Friday, September 26, 2014

Satan's Revenge on Authors

You’ve written a novel, agonized over character names—after all you’re going to have to live with these people for many years. You’ve progressed from the draft to rewrite rewrite  rewrite, and then to edit, polish, and proof read. Along the way you’ve made the difficult decisions regarding your title, and cover design. Finally, you have it all in place. You’re done!

NOT! Reading agent and publisher submission guidelines you learn that you must include a 1 to 2 page synopsis—a summary of your novel—an objective outline of the story which includes all the key points of the entire main plot through to the end. Well now, that can’t be too hard.

“Writing a synopsis is like slowly pulling a tooth with pliers.”

“I hate it.”

“The deconstruction of a novel to reduce it to its simplest form is insane.”

“You never feel you’ve done your book justice.”

“Too much information to compress into too little space.”

“It’s the hardest writing we have to do.”

Oh, come on, don’t exaggerate. You authors are so emotional. Numerous sites offer advice on how to write a synopsis. Check them out. It’s easy, you’ll see.

Written in present tense, third person, (in the same style of writing as your book) it’s a summary of your novel—with feeling. You do not have to include every character or every scene or plot point, but you should give a clear idea as to what your book is about, what is at stake for your heroes, and how it all turns out. Yes, you must put the conclusion to your novel in your synopsis. No cliffhangers or teasers.

Armed with all this guidance, you sit down to write the synopsis. One hundred drafts later and you’re crying in your beer, tearing your hair out, reduced to a blubbering piece of mush.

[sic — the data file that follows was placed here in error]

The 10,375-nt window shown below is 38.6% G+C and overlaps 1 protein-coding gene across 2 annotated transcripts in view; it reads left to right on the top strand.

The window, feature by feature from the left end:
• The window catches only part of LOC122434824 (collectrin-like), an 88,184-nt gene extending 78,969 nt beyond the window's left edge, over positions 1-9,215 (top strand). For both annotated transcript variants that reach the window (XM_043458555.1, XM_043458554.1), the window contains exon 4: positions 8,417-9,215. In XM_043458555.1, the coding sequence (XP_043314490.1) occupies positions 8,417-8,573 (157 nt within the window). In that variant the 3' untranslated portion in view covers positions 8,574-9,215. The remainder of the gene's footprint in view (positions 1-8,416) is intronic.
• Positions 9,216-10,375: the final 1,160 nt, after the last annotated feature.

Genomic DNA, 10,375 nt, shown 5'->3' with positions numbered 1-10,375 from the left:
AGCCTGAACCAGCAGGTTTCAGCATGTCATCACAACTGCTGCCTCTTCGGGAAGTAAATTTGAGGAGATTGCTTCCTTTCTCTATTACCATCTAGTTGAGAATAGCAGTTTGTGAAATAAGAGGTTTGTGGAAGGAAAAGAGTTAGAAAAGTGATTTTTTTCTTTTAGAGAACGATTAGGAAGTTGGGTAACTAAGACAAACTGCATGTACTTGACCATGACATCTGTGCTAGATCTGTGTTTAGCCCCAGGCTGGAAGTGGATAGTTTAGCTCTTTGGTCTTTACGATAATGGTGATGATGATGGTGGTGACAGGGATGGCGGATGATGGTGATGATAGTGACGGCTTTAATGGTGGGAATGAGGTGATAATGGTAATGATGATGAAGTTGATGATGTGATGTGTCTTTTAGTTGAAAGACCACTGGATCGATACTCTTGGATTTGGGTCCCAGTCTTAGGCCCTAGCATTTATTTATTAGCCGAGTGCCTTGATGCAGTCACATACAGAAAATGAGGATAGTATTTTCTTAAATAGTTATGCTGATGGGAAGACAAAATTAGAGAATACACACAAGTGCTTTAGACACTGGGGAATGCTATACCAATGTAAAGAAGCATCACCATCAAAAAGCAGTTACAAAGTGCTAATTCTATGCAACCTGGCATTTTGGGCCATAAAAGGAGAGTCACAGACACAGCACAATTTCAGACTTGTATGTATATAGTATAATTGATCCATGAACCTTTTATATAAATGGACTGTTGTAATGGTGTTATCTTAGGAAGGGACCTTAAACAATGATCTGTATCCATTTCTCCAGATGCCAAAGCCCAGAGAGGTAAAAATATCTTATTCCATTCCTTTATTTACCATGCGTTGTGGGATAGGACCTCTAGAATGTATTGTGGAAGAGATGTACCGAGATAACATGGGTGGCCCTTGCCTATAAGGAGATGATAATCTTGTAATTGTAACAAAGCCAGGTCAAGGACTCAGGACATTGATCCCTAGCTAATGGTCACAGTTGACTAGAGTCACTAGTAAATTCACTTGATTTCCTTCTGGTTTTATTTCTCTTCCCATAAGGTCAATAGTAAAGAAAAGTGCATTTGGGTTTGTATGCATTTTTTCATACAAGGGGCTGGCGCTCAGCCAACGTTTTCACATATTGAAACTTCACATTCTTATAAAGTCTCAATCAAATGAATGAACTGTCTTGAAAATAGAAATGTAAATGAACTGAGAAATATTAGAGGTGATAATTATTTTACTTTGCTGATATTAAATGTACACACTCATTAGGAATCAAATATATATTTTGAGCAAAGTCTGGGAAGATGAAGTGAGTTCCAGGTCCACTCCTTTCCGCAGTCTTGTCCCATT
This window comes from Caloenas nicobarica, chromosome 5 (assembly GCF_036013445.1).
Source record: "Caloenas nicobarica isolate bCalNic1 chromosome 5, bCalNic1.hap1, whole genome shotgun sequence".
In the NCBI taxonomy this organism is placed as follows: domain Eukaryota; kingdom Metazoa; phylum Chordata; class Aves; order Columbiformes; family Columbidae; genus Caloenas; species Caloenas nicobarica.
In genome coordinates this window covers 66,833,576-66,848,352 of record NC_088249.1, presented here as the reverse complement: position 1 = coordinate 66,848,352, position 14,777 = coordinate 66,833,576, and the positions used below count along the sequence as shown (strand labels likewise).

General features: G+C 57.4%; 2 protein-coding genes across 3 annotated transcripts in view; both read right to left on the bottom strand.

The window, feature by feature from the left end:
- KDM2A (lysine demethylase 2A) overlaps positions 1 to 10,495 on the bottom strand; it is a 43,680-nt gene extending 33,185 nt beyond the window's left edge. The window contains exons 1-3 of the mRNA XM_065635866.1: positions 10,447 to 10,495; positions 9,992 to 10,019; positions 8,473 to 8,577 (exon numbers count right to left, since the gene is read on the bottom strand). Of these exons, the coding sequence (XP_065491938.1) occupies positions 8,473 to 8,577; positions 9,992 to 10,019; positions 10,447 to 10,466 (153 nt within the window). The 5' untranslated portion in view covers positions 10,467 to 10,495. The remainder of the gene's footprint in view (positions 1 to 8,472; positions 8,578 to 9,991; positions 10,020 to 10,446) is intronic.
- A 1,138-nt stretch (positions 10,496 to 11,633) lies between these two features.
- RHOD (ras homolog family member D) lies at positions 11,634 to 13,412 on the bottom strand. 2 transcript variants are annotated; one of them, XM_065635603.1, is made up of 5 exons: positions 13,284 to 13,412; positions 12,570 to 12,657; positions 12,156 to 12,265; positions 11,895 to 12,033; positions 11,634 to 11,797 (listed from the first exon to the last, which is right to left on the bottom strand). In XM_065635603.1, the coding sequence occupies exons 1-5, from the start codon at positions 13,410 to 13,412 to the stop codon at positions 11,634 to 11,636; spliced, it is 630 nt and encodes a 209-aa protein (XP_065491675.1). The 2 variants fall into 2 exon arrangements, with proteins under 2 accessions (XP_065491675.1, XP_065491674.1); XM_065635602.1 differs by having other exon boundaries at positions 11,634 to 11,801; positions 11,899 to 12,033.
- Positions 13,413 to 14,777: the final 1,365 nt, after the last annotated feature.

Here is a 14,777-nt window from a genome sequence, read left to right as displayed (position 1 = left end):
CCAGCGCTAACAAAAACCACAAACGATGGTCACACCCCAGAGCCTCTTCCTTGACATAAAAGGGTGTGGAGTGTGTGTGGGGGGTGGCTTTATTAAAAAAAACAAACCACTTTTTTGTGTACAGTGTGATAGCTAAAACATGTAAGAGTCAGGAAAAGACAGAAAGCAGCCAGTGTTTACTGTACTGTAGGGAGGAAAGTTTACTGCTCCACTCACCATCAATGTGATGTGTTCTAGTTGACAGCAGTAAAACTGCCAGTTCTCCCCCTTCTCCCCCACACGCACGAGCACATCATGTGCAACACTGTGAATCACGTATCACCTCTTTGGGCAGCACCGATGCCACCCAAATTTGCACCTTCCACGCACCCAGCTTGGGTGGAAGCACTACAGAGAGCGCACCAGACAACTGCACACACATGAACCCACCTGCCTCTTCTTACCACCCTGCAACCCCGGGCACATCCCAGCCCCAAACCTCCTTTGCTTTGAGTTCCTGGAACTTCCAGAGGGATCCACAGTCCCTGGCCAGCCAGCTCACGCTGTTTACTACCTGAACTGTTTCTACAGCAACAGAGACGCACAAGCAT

And no, even if you self-publish, you’re not off the hook. Now you need to produce the shorter, and even more difficult to write, synopsis meant for the public—the blurb or book description used to promote the book.

A blurb is not something that sums up your book in a nutshell. It’s meant to create enough excitement and interest to get people to want to READ your story. Think ad. Think movie trailer. Keep it short and simply written, easy to skim. Build in conflict and end with a good hook—a question that will get the reader to click that “ORDER” button.

Here’s the current version of my blurb. I think I’m getting a little closer to a good description, but undoubtedly, there will be more rewrites.

Emily doesn’t believe in heaven, but she has an insane desire to go “up there.” A yearning that’s so strong that she can no longer function in daily life. Even the wonderful Dr. David can’t help her find the answers she needs.

Then a stranger arrives claiming to be her soulmate, claiming to have loved her in other lives. She is inexorably drawn to him even as she runs from him.

To prove what he says is true, Yves takes her to his world. There she meets gods and Powers and people rescued from doomed planets—living the perfect heavenly life. She knows she belongs “up there” with Yves, but all is not as idyllic as it appears. Emily is the only one who sees the danger. Can she leave her family and friends to stay with Yves? Will she be able to save him and his world?

As for the tagline, that catchphrase or slogan to advertise your book, how hard can that be?
Keep it simple, tell a story, be clear, be scenario driven, be creative, be memorable—all good advice from the Internet, but not so easy to put into practice. Movie taglines—In space no one can hear you scream. Alien (1979), Houston, we have a problem. Apollo 13 (1995)—are inspiring, but aren’t always the ticket for a novel.

This is what I’ve come up with so far for my books.

Aliens take over Em's life. Trouble is the guy in charge is a rookie. Of course he messes up.

Jasmine is convinced she's invincible. The visions she experienced as a child told her so.

Abby believes the clickings she hears in the fillings of her teeth are messages from aliens. She's right.

Emily is obsessed with the notion of going “up there.” She arrives to a world in crisis. Saving it and the man she loves is up to her. 

Mali to Mexico and points in between 
I have to tell you a story. Snippets of a life well lived.

1 comment:

  1. You're right. It's one of the hardest things to do - to reduce a novel to a synopsis - but a worthwhile exercise.